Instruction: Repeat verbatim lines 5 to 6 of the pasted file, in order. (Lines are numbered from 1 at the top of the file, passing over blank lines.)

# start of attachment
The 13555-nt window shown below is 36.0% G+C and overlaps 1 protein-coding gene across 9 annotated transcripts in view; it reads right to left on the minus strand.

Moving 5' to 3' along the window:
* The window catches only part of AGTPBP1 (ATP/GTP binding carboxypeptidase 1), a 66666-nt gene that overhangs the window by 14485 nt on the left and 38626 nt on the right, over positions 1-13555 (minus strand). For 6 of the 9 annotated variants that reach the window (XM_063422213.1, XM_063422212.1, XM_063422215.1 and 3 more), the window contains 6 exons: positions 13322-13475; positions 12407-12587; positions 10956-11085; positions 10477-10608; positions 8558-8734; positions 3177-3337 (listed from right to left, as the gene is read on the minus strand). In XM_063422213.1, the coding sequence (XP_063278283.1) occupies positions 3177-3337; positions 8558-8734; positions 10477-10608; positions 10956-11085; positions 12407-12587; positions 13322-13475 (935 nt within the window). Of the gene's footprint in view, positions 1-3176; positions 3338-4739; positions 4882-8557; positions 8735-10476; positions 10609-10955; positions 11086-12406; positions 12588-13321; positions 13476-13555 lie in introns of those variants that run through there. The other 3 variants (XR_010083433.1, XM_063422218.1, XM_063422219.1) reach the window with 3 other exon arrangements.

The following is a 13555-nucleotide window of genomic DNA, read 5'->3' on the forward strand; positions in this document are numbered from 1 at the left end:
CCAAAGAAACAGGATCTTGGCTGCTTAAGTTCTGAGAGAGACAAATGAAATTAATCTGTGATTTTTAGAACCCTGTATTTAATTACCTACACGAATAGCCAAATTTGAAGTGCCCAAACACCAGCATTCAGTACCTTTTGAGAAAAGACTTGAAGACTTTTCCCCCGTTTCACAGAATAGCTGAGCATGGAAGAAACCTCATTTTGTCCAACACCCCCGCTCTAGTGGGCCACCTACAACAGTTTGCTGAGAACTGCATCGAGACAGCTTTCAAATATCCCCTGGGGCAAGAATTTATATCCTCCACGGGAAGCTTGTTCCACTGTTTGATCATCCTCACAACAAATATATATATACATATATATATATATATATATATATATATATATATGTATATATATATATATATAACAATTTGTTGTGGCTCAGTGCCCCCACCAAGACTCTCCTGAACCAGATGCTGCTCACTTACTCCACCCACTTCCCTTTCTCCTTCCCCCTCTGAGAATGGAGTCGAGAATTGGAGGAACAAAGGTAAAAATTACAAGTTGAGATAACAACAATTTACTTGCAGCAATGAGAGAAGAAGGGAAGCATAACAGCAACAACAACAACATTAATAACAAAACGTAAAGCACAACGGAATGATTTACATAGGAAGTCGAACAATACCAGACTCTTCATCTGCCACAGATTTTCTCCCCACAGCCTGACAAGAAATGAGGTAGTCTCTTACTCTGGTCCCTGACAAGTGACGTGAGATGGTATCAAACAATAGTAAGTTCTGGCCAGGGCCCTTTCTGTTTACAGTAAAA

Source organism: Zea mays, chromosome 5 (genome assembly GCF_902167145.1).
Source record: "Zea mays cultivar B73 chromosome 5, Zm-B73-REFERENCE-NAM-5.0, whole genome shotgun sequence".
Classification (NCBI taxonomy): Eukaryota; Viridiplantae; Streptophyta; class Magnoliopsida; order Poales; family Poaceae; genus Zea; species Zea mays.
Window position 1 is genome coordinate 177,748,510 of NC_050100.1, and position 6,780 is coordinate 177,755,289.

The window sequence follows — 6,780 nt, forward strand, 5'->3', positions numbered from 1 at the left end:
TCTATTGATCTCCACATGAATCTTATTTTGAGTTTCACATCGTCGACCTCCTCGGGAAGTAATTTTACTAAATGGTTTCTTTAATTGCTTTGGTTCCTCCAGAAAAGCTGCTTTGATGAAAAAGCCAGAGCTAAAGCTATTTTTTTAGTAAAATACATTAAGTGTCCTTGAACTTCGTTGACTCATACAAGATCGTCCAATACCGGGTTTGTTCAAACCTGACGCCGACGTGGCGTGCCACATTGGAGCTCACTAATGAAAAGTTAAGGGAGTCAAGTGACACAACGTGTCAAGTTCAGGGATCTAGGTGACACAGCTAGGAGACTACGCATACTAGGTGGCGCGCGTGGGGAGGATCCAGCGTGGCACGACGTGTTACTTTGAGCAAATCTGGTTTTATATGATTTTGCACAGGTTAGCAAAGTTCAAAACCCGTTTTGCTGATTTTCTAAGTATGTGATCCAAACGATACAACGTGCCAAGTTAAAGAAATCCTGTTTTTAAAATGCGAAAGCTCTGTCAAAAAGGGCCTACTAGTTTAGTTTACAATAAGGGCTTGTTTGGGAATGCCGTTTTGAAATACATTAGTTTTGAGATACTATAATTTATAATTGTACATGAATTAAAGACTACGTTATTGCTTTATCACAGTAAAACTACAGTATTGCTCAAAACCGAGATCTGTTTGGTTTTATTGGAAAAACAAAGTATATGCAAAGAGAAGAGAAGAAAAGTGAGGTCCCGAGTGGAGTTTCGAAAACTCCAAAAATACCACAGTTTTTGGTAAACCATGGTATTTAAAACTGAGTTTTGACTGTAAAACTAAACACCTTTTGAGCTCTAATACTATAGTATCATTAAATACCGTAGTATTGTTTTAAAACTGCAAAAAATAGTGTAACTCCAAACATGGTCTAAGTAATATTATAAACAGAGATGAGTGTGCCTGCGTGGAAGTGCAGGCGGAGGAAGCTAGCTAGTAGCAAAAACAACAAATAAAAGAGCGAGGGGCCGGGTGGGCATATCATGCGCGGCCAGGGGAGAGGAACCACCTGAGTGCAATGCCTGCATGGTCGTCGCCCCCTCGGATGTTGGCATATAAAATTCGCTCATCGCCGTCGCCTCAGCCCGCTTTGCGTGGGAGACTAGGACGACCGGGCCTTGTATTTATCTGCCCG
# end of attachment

CCAAAGAAACAGGATCTTGGCTGCTTAAGTTCTGAGAGAGACAAATGAAATTAATCTGTGATTTTTAGAACCCTGTATTTAATTACCTACACGAATAGCCAAATTTGAAGTGCCCAAACACCAGCATTCAGTACCTTTTGAGAAAAGACTTGAAGACTTTTCCCCCGTTTCACAGAATAGCTGAGCATGGAAGAAACCTCATTTTGTCCAACACCCCCGCTCTAGTGGGCCACCTACAACAGTTTGCTGAGAACTGCATCGAGACAGCTTTCAAATATCCCCTGGGGCAAGAATTTATATCCTCCACGGGAAGCTTGTTCCACTGTTTGATCATCCTCACAACAAATATATATATACATATATATATATATATATATATATATATATATATGTATATATATATATATATAACAATTTGTTGTGGCTCAGTGCCCCCACCAAGACTCTCCTGAACCAGATGCTGCTCACTTACTCCACCCACTTCCCTTTCTCCTTCCCCCTCTGAGAATGGAGTCGAGAATTGGAGGAACAAAGGTAAAAATTACAAGTTGAGATAACAACAATTTACTTGCAGCAATGAGAGAAGAAGGGAAGCATAACAGCAACAACAACAACATTAATAACAAAACGTAAAGCACAACGGAATGATTTACATAGGAAGTCGAACAATACCAGACTCTTCATCTGCCACAGATTTTCTCCCCACAGCCTGACAAGAAATGAGGTAGTCTCTTACTCTGGTCCCTGACAAGTGACGTGAGATGGTATCAAACAATAGTAAGTTCTGGCCAGGGCCCTTTCTGTTTACAGTAAAA

Source organism: Zea mays, chromosome 5 (genome assembly GCF_902167145.1).